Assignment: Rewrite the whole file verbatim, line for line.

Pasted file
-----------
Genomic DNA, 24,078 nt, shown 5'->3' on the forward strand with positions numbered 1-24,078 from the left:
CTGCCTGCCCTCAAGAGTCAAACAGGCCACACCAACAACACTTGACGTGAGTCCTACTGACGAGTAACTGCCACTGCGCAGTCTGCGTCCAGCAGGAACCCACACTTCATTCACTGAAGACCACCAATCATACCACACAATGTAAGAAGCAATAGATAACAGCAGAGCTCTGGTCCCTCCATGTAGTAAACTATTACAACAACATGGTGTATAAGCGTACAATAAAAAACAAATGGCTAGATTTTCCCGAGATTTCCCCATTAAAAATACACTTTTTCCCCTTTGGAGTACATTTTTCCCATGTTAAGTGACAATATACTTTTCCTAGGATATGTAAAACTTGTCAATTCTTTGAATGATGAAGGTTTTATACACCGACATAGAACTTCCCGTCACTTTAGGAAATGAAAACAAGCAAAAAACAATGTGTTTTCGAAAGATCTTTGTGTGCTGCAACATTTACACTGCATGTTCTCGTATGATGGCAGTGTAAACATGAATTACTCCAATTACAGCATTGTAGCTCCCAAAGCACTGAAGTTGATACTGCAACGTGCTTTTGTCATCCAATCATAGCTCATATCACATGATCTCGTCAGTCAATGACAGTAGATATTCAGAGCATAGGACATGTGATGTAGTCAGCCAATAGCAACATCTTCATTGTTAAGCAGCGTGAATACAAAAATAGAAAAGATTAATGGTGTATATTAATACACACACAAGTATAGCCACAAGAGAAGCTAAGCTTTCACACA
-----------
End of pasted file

Genomic DNA, 24,078 nt, shown 5'->3' on the forward strand with positions numbered 1-24,078 from the left:
CTGCCTGCCCTCAAGAGTCAAACAGGCCACACCAACAACACTTGACGTGAGTCCTACTGACGAGTAACTGCCACTGCGCAGTCTGCGTCCAGCAGGAACCCACACTTCATTCACTGAAGACCACCAATCATACCACACAATGTAAGAAGCAATAGATAACAGCAGAGCTCTGGTCCCTCCATGTAGTAAACTATTACAACAACATGGTGTATAAGCGTACAATAAAAAACAAATGGCTAGATTTTCCCGAGATTTCCCCATTAAAAATACACTTTTTCCCCTTTGGAGTACATTTTTCCCATGTTAAGTGACAATATACTTTTCCTAGGATATGTAAAACTTGTCAATTCTTTGAATGATGAAGGTTTTATACACCGACATAGAACTTCCCGTCACTTTAGGAAATGAAAACAAGCAAAAAACAATGTGTTTTCGAAAGATCTTTGTGTGCTGCAACATTTACACTGCATGTTCTCGTATGATGGCAGTGTAAACATGAATTACTCCAATTACAGCATTGTAGCTCCCAAAGCACTGAAGTTGATACTGCAACGTGCTTTTGTCATCCAATCATAGCTCATATCACATGATCTCGTCAGTCAATGACAGTAGATATTCAGAGCATAGGACATGTGATGTAGTCAGCCAATAGCAACATCTTCATTGTTAAGCAGCGTGAATACAAAAATAGAAAAGATTAATGGTGTATATTAATACACACACAAGTATAGCCACAAGAGAAGCTAAGCTTTCACACA